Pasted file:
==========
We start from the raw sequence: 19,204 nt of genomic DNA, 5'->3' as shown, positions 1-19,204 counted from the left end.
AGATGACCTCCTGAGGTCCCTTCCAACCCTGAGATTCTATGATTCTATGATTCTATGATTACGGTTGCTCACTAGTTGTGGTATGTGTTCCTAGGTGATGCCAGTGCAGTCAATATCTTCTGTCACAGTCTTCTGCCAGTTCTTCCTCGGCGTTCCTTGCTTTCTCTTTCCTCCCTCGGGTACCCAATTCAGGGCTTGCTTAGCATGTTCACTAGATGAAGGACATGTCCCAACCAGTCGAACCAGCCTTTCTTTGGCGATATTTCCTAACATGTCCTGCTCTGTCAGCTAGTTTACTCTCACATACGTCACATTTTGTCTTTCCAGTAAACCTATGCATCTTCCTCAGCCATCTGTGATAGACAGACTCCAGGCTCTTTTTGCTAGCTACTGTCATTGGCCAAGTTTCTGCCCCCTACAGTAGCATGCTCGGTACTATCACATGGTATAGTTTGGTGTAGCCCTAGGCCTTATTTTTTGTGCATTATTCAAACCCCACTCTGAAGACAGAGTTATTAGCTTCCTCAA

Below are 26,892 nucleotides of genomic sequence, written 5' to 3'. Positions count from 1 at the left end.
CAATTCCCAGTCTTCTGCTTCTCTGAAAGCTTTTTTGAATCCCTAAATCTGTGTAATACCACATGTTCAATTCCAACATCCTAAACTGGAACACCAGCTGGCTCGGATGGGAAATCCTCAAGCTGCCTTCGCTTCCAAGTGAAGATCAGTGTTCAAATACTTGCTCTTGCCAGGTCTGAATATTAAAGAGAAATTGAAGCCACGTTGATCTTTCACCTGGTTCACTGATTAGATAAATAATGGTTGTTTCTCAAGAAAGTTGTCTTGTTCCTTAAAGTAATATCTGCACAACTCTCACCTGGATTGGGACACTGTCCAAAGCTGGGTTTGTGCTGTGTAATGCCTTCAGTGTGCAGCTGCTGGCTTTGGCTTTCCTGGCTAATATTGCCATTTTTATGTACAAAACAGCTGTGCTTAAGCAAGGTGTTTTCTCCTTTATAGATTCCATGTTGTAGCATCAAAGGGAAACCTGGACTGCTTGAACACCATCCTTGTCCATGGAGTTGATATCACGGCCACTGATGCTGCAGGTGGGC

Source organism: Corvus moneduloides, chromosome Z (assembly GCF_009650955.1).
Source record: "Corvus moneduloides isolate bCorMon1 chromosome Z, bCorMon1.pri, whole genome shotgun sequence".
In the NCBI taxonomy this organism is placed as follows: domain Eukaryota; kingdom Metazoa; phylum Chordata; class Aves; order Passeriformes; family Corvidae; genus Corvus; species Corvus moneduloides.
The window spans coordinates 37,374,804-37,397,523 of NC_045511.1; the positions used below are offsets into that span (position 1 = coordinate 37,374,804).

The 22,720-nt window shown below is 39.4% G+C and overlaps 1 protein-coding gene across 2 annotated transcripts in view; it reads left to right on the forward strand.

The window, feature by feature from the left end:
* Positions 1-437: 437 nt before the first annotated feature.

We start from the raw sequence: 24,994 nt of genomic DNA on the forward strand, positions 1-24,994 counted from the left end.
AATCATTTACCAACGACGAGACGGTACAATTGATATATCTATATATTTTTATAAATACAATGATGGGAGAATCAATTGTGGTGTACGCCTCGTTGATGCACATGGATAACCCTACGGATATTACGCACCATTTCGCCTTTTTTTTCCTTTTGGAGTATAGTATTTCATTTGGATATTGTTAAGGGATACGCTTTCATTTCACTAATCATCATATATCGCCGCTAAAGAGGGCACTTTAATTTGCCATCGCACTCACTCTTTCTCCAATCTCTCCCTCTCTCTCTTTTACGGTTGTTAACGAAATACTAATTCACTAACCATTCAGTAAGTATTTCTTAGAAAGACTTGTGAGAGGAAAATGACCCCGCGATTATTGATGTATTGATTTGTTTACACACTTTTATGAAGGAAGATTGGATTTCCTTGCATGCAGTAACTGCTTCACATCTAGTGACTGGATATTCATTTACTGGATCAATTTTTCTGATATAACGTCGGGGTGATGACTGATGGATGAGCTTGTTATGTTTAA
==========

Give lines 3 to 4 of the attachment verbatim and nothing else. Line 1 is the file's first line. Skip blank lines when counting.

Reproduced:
Below are 26,892 nucleotides of genomic sequence, written 5' to 3'. Positions count from 1 at the left end.
CAATTCCCAGTCTTCTGCTTCTCTGAAAGCTTTTTTGAATCCCTAAATCTGTGTAATACCACATGTTCAATTCCAACATCCTAAACTGGAACACCAGCTGGCTCGGATGGGAAATCCTCAAGCTGCCTTCGCTTCCAAGTGAAGATCAGTGTTCAAATACTTGCTCTTGCCAGGTCTGAATATTAAAGAGAAATTGAAGCCACGTTGATCTTTCACCTGGTTCACTGATTAGATAAATAATGGTTGTTTCTCAAGAAAGTTGTCTTGTTCCTTAAAGTAATATCTGCACAACTCTCACCTGGATTGGGACACTGTCCAAAGCTGGGTTTGTGCTGTGTAATGCCTTCAGTGTGCAGCTGCTGGCTTTGGCTTTCCTGGCTAATATTGCCATTTTTATGTACAAAACAGCTGTGCTTAAGCAAGGTGTTTTCTCCTTTATAGATTCCATGTTGTAGCATCAAAGGGAAACCTGGACTGCTTGAACACCATCCTTGTCCATGGAGTTGATATCACGGCCACTGATGCTGCAGGTGGGC